Highest plus/minus: Dominic McGuire and Nick Young (+13)
Lowest plus/minus: DeShawn Stevenson (-22)
Best five-man unit: Juan Dixon, Nick Young, Dominic McGuire, Antawn Jamison, Oleksiy Pecherov (+5 in 3:45 of second quarter action)
Worst five-man unit: Antonio Daniels, DeShawn Stevenson, Caron Butler, Antawn Jamison, Darius Songaila (-7 in about 2 minutes in fourth quarter)
This game reminds me a lot of this one from last year. We fell way behind at the start, clawed our way back to a point where it looked like we'd win going away and then fell apart at the end. The difference is that we're playing a worse team (Milwaukee without Michael Redd) and we ourselves are a worse team.
Either way, while this game was the most infuriating of the early-season woes, it also was one where things started to get turned around. We clawed our way back into the game without necessarily reverting to small-ball. We got a more balanced effort from our reserves. Caron Butler had yet another outstanding game, though he struggled guarding Richard Jefferson. And despite the mystifying turnovers and lack of good offense, I actually thought Andray Blatche did some good things tonight. In particular, he really did a good job on Andrew Bogut; Bogut did most of his damage against Darius Songaila. There were still tons of breakdowns on Blatche's part, but he at least contributed.
And yet, we still have so many problems. We fell behind big early and we gave up the lead late. In both cases, the backcourt of AD and DeShawn really hurt us. It's hard to pick out one moment with AD that illustrates his problem, but he isn't driving to the basket well anymore and his lack of an outside shot forces us to play 4 on 5 too much of the time. He just can't handle starter minutes anymore, and at 33, we shouldn't expect him to. It took me three games, but I've come to this conclusion.
Stevenson's a bit more of a enigma. I didn't think he played badly until the fouth quarter, to be honest, but once it got to that point, he really hurt us. One play really stands out to me. I think we were winning by 8 at the time. DeShawn popped open in the corner for a long three, but missed it. Instead of husting back, he held his follow through, even after the shot missed badly. Milwaukee grabbed the rebound and DeShawn jogged back defensively while Richard Jefferson, DeShawn's man, was breaking free in the open floor. RJ eventually got an open jumper in transition that he nailed, and suddenly, Milwaukee had life. For a team trying to push the ball all game, that bucket was a big one. It would have easily been prevented if DeShawn ran back on defense.
That's what bugs me about all the Blatche bashing I see . Dray's making mistakes, sure. It's disappointing to see him run the break, only to throw the ball in the third row. But how can you not punish DeShawn for not running back on defense? How can you not punish Songaila for two really dumb touch fouls (should have been 3) with 8 minutes left to go in the fourth that put Milwaukee in the penalty? Those plays really hurt us, and yet it was Blatche that was the first to check out when the game got tight. Why? Why didn't Juan or Nick come back into the game sooner?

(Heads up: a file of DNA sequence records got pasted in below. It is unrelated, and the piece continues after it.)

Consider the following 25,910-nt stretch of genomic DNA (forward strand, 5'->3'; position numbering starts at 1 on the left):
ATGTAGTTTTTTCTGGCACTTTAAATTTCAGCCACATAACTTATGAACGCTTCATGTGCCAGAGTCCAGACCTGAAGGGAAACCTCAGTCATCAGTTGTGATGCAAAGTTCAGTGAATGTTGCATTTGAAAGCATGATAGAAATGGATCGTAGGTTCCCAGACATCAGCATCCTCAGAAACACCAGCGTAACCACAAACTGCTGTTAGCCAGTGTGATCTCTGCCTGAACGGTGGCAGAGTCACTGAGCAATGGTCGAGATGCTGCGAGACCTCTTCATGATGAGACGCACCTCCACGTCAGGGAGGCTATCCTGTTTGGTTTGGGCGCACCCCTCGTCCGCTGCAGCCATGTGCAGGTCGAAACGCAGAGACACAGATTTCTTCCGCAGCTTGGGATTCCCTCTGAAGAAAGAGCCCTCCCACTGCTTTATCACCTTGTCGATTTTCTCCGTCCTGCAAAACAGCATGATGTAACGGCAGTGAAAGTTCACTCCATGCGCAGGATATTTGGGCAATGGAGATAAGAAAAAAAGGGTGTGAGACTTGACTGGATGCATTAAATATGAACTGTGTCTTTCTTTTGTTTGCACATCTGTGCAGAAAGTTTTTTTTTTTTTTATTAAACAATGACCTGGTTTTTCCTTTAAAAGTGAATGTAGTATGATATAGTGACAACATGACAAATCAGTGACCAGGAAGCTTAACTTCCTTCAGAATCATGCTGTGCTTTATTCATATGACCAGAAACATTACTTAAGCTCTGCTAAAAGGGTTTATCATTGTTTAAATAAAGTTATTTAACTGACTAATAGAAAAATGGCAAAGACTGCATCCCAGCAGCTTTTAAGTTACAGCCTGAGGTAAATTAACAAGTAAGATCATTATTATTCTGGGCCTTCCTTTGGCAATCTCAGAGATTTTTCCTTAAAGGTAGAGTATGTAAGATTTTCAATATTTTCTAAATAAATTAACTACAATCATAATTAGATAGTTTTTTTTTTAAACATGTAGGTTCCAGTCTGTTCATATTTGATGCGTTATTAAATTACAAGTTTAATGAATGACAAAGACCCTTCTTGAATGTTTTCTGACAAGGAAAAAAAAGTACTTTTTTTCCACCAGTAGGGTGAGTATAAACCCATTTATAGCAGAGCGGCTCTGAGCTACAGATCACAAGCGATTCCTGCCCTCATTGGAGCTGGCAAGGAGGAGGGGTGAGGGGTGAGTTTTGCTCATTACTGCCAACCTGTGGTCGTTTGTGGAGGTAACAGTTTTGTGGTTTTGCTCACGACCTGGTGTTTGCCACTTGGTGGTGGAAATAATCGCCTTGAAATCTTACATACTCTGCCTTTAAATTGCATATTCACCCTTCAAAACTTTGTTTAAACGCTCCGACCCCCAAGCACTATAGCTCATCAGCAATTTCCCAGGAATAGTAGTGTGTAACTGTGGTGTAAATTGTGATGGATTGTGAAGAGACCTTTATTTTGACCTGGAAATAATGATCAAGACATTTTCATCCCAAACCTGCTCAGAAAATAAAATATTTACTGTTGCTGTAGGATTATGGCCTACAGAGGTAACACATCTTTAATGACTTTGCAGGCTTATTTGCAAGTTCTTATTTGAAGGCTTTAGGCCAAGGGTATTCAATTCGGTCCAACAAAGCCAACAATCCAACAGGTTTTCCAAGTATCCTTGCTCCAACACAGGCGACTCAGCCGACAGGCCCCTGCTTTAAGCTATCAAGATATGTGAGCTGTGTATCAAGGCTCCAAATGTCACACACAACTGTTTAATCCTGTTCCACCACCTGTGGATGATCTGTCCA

Offensively, I think we just stopped making shots. We were taking the ball to the hoop so well earlier in the game, but either the refs stopped calling touch fouls or we lost our aggression. I think it's mostly the former. Besides, I liked that we tried to drive to the rim whenever possible. If we make our free throws, we win that game. If we hit more than 2 of 18 threes, we win that game.
As much as we want to blame this on Eddie Jordan, he really does not have very many people he can trust. At center, he has to choose between the underperforming Blatche, the undersized and manic fouler Songaila or the inexperienced McGee. And before we say that JaVale is the obvious decision, he made a huge mistake late in the game when he allowed Bogut to sneak in front of him for the go-ahead dunk. I want Blatche or McGee out of that duo, but it's tough when none are as reliable as Haywood. Similarly, what can you do about Antawn Jamison's lack of defense and quick shooting? Who's the alternative?
That being said, there is an alternative in the backcourt. AD and DeShawn are killing us right now and their veteran status shouldn't preclude them from being benched. Juan Dixon is still shooting a little too much, but he's running the offense extremely well and playing very good defense. Nick Young again showed that he is really scoring well, though I didn't think he was all that amazing tonight. Statistically, the team has performed best with Juan and Nick on the court. There needs to be a change somewhere, no doubt about it.
What would I do? I'd keep Nick on the bench and start DeShawn, because Nick's scoring is a major asset to the bench unit. I would, however, start Juan and sit AD. Juan's better at setting others up at this point and he at least poses more of a threat offensively. I'll accept the occasional quick long two if it means getting another threat in there. That should make DeShawn's life a bit easier on offense. Off the bench, AD and Nick are a better tandem because Nick's scoring ability will counteract AD's low-mistake style. AD also needs to play fewer minutes because he's 33 and is going to transition back to a bench guy when/if Arenas comes back. Which pair lags more time depends on the game, but I'd switch it up to get Juan and Nick more time at the beginning and end of games.
Other than that, though, there is no quick fix. We miss Brendan Haywood badly and we miss Gilbert Arenas badly. In the meantime, though, Eddie can start by replacing AD in the lineup and getting Nick or Juan on the court both at the beginning of games and down the stretch. The AD/DeShawn backcourt is the biggest problem. Breaking it up is a good place to start.